Wednesday, February 06, 2019

Public-notice fight resumes in legislatures; rural Utah papers score a win, but bills are moving in other states

The annual battle over paid public notices in newspapers has begun in legislatures across the country. Missouri and Indiana seem likely to pass bills that would put government and foreclosure notices only online, and not in newspapers, but bills have failed in other states, including Utah, where an appeal to help rural newspapers may have won the day.

The Utah bill, for notices to parties in legal actions, was defeated by four votes in the state House on Tuesday. One lawmaker argued that rural newspapers depend on revenue from public notices, Benjamin Wood reports for The Salt Lake Tribune. "Large newspapers with large circulation can replace that revenue with commercial ads," said Rep. Merrill Nelson, R-Grantsville. This is an unnecessary provision that appears to do more harm than good."

"The Missouri Press Association is battling two bills," Barry Smith reports for the Public Notice Resource Center. "The one dealing with foreclosure notices "is identical to legislation that was voted out of committees in both the House and Senate last year before stalling. It would move foreclosure notices from newspapers to ill-defined 'internet website(s)' that would almost certainly be operated by trustees angling to profit from the notices they are required to publish before auctioning delinquent properties. "Two of the largest trustee law firms in Missouri have been the primary proponents of the legislation."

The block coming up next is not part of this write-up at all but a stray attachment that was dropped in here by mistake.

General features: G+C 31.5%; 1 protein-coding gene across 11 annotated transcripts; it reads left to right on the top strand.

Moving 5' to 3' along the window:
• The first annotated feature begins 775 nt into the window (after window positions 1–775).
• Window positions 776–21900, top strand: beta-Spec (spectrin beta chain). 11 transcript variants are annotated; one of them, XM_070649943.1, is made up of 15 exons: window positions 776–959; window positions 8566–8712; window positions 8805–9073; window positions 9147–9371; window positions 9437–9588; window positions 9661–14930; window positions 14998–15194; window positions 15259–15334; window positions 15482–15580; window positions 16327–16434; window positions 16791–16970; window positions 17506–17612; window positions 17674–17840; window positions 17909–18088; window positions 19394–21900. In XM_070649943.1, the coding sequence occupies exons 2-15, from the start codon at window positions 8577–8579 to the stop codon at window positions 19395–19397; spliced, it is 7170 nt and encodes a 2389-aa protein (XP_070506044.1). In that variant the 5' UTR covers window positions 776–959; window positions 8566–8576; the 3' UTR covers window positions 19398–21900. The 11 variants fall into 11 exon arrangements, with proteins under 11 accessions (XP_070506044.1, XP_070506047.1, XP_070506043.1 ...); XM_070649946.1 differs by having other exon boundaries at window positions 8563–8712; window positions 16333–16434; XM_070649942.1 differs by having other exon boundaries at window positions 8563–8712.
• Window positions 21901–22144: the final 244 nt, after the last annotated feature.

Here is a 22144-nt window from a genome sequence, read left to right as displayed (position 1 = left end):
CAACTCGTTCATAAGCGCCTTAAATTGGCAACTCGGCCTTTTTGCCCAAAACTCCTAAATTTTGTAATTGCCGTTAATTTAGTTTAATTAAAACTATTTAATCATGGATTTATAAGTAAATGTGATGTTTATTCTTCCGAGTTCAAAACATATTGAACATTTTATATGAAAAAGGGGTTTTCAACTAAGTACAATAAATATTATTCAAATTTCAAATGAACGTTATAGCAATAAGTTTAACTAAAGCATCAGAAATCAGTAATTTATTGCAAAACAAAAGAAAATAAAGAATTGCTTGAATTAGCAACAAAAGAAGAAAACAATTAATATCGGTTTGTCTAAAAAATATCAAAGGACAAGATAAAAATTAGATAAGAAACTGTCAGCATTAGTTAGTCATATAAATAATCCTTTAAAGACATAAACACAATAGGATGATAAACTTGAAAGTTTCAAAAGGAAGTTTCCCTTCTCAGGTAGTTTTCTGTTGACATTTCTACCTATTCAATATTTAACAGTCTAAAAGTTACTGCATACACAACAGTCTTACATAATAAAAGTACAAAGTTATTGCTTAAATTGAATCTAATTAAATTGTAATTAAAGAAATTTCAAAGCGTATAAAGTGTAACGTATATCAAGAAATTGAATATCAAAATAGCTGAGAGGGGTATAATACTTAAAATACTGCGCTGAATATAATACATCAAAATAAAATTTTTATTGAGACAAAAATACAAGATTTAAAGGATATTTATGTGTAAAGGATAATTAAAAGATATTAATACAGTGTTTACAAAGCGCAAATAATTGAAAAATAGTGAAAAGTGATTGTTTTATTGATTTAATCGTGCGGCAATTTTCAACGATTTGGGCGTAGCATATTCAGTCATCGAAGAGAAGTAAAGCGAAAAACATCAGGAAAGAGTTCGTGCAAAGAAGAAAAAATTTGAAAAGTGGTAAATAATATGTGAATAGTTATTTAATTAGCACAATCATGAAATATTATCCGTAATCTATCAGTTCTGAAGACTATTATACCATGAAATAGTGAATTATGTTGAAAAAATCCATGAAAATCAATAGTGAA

Missouri's other bill would require each government body to post required public notices on the front page of its website, if it has one, It also calls for a catchall website where the secretary of state would publish notices for government offices that don't have a website, Smith reports. That bill is also similar to a bill that failed to pass in 2018.

"Perversely, MPA’s effort to stop these bills will be complicated by a clause in the Missouri Constitution requiring the full text of all statewide ballot measures to be published in newspapers throughout the state," Smith writes. "That provision created a political backlash after the state spent almost $6 million on notices last year due to the unusual volume and complexity of issues placed on the ballot for November’s election."

Secretary of State Jay Ashcroft warned the House Appropriations Committee that some newspapers had "jacked up their rates" and that if the legislature doesn't pass the bill this year, putting out public notices for another bill next year could cost even more, Smith reports.

In Indiana, a bill would move foreclosure notices from newspapers to county or sheriff's websites. Bill sponsor Wendy McNamara, R-Evansville, argued the bill is necessary because a few papers are charging too much, Smith reports.

Similar bills have been recently introduced in Colorado, Maine, North Dakota, Utah, Virginia and Wyoming. The Colorado and Wyoming bills died in committee, the Virginia bill unanimously passed the Senate last week, the North Dakota bill passed the House last week, and no action has been taken on the Maine bill, Smith reports.

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